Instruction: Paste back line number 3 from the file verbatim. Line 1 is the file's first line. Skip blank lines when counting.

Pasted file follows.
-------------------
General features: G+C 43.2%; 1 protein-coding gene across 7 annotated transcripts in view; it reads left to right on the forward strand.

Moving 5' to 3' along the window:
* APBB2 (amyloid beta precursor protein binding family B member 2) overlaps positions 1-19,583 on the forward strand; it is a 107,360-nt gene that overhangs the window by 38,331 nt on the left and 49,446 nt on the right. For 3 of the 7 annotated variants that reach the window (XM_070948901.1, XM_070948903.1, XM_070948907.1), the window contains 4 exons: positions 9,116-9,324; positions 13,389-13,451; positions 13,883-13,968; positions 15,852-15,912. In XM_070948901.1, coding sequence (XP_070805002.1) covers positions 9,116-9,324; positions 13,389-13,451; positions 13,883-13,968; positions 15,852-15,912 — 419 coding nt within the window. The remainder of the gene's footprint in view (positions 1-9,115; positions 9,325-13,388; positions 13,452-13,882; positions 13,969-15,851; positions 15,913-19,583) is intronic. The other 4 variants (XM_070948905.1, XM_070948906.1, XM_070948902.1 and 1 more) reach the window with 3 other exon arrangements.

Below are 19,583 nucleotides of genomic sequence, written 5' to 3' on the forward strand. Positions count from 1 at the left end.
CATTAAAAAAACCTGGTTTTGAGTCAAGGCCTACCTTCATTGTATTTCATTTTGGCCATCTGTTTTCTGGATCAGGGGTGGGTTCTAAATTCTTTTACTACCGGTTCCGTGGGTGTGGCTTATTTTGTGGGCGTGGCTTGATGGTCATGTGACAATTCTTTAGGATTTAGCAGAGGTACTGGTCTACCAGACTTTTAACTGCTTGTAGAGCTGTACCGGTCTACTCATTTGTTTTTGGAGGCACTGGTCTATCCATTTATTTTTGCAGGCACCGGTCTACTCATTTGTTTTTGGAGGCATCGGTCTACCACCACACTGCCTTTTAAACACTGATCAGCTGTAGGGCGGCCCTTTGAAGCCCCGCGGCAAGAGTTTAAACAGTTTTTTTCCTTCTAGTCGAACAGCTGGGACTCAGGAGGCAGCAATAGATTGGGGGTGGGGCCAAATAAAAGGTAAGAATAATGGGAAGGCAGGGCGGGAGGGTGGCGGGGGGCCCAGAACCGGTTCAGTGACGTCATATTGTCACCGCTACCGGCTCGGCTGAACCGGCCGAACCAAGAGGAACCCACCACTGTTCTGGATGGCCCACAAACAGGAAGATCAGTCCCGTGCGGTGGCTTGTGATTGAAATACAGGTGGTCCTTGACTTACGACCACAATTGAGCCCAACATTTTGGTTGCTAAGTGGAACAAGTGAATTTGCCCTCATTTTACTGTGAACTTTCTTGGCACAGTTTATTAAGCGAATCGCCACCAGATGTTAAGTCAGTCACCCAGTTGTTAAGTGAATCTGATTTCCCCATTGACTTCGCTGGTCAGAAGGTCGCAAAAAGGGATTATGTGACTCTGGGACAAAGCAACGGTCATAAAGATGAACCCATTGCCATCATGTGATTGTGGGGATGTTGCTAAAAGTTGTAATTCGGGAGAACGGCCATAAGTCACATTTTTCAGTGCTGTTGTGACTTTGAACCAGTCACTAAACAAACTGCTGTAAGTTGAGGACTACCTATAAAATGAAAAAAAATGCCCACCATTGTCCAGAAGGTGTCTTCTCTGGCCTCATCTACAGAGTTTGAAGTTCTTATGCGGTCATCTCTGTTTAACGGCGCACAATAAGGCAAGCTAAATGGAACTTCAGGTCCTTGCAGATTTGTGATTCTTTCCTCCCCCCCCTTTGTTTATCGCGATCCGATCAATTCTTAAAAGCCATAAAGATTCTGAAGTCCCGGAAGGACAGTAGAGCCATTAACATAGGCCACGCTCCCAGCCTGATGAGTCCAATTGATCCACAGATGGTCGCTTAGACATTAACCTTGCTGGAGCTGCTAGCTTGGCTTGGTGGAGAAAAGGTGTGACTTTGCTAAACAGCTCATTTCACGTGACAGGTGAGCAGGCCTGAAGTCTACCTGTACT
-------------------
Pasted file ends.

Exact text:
* APBB2 (amyloid beta precursor protein binding family B member 2) overlaps positions 1-19,583 on the forward strand; it is a 107,360-nt gene that overhangs the window by 38,331 nt on the left and 49,446 nt on the right. For 3 of the 7 annotated variants that reach the window (XM_070948901.1, XM_070948903.1, XM_070948907.1), the window contains 4 exons: positions 9,116-9,324; positions 13,389-13,451; positions 13,883-13,968; positions 15,852-15,912. In XM_070948901.1, coding sequence (XP_070805002.1) covers positions 9,116-9,324; positions 13,389-13,451; positions 13,883-13,968; positions 15,852-15,912 — 419 coding nt within the window. The remainder of the gene's footprint in view (positions 1-9,115; positions 9,325-13,388; positions 13,452-13,882; positions 13,969-15,851; positions 15,913-19,583) is intronic. The other 4 variants (XM_070948905.1, XM_070948906.1, XM_070948902.1 and 1 more) reach the window with 3 other exon arrangements.